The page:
Firing clay in unvented kilns may be a source of exposure to dioxins

Oct 23, 2007

Firing clay in unvented kilns could be a significant source of dioxins in people exposed regularly and over long periods, a new study suggests.

The results came out of follow-up interviews with subjects who participated in the University of Michigan Dioxin Exposure Study, which measured dioxin levels in residents in Midland and the Tittabawassee River flood plain between Midland and Saginaw.

The two-year study, commissioned by Dow Chemical Co., was to determine if elevated dioxin levels in the soil caused elevated levels of dioxins in residents' bodies.

A 35-year ceramicist had by far the highest blood dioxin levels in the study. Though the woman lived on contaminated soil, the contamination fingerprint of her blood was a closer match to the clay rather than the soil, said Dr. Alfred Franzblau, professor in the U-M School of Public Heath and co-principal investigator on the Dioxin Exposure Study. Franzblau said the woman worked with ball clay, which is used in ceramics.

Ceramics clay, sometimes referred to as ball clay, is known to be contaminated with dioxins, and Franzblau said the woman's clay displayed the same pattern of contamination shown previously to exist in ball clay tested in America and Europe. However, there are no previous reports suggesting that dioxins in clay can be a direct source of contamination for humans.

"We think they breathed it in from the volatilization when they fired the kiln," Franzblau said. The woman with the highest levels had three unvented kilns in her basement, so the fumes were released directly inside her home. Two other women who were ceramics enthusiasts also had elevated dioxin levels, though not nearly as high as the first woman. The two other women had kilns in their garages (not inside their homes), and did not use them as often.

Franzblau said it's important not to overreact to the findings, but that more study is needed to determine the impact. There may be thousands of unvented kilns being used in schools, pottery workshops and private homes.

"For most people this is not likely to result in any significant exposure," Franzblau said. "My case was somebody who did this regularly for 30 to 40 years. A child once a week in an art class is in a radically different realm. But there are other people like her and I think there needs to be more research to better characterize the danger."

The Dioxin Exposure Study did not measure health effects of dioxin on the 946 subjects who participated.

"Although we have been able to confirm that clay can be a dominant source of exposure to dioxins, you can't draw conclusions about health effects based on just three cases," said Franzblau, also an associate professor of emergency medicine.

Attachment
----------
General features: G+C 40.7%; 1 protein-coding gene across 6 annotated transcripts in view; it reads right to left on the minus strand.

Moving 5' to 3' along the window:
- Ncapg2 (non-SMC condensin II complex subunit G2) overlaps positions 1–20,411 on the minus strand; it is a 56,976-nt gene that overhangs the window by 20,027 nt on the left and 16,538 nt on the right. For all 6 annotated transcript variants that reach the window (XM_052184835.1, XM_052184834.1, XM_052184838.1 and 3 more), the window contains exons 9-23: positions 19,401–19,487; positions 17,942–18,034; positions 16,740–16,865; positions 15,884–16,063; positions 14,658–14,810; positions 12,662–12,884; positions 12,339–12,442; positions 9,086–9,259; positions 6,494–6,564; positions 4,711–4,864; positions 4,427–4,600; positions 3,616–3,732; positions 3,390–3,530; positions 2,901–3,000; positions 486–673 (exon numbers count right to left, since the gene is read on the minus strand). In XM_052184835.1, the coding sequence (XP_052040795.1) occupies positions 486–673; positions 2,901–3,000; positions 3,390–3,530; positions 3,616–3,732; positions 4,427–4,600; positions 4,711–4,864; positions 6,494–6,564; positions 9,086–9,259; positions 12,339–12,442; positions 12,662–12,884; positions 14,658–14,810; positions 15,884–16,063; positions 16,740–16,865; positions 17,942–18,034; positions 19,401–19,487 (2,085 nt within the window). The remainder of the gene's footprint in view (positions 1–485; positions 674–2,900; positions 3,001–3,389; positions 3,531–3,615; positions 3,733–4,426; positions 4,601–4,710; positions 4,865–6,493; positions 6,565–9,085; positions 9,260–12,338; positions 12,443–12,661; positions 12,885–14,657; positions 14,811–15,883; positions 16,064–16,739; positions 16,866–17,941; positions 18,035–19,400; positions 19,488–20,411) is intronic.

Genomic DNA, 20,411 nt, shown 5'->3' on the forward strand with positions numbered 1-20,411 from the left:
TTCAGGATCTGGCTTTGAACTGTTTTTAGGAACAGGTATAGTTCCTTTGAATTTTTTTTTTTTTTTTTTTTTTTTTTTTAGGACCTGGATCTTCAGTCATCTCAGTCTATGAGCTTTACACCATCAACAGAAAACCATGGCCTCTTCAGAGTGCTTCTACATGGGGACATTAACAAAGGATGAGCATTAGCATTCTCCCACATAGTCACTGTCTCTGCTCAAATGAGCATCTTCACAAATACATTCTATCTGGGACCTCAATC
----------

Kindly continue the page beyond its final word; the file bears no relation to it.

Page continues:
Source: University of Michigan

Explore further: Obama offers new accommodations on birth control

add to favorites email to friend print save as pdf

Related Stories

US clears $2.3 bln Lenovo deal for IBM unit

5 hours ago

IBM said Friday that US authorities had cleared a $2.3 billion deal allowing China-based Lenovo to take over its server unit after a national security review.

Hitchhiking robot charms its way across Canada

5 hours ago

He has dipped his boots in Lake Superior, crashed a wedding and attended an Aboriginal powwow. A talking, bucket-bodied robot has enthralled Canadians since it departed from Halifax last month on a hitchhiking ...

Attack Ebola on a nanoscale

8 hours ago

(Phys.org) —The Ebola virus outbreak in West Africa has claimed more than 900 lives since February and has infected thousands more. Countries such as Nigeria and Liberia have declared health emergencies, ...

Phone snooping via gyroscope to be detailed at Usenix

9 hours ago

Put aside fears of phone microphones and cameras doing eavesdropping mischief for a moment, because there is another sensor that has been flagged. Researchers from Stanford and defense research group at Rafael ...

Recommended for you

Obama offers new accommodations on birth control

2 hours ago

The Obama administration will offer a new accommodation to religious nonprofits that object to covering birth control for their employees. The measure allows those groups to notify the government, rather than their insurance ...

Use a rule of thumb to control how much you drink

2 hours ago

Sticking to a general rule of pouring just a half glass of wine limits the likelihood of overconsumption, even for men with a higher body mass index. That's the finding of a new Iowa State and Cornell University ...

Many patients are discharged without a diagnosis

6 hours ago

Chest pain, breathing difficulties, fainting. Each year approx. 265,000 Danes are acutely admitted to medical departments with symptoms of serious illness. New research from Aarhus University and Aarhus University Hospital ...

Wellness visits, physicals need different documentation

6 hours ago

(HealthDay)—Documentation rules for annual wellness visits (AWVs) for Medicare differ from those for preventive visits, which are not covered by Medicare, according to an article published Aug. 5 in Medical Ec ...

User comments : 0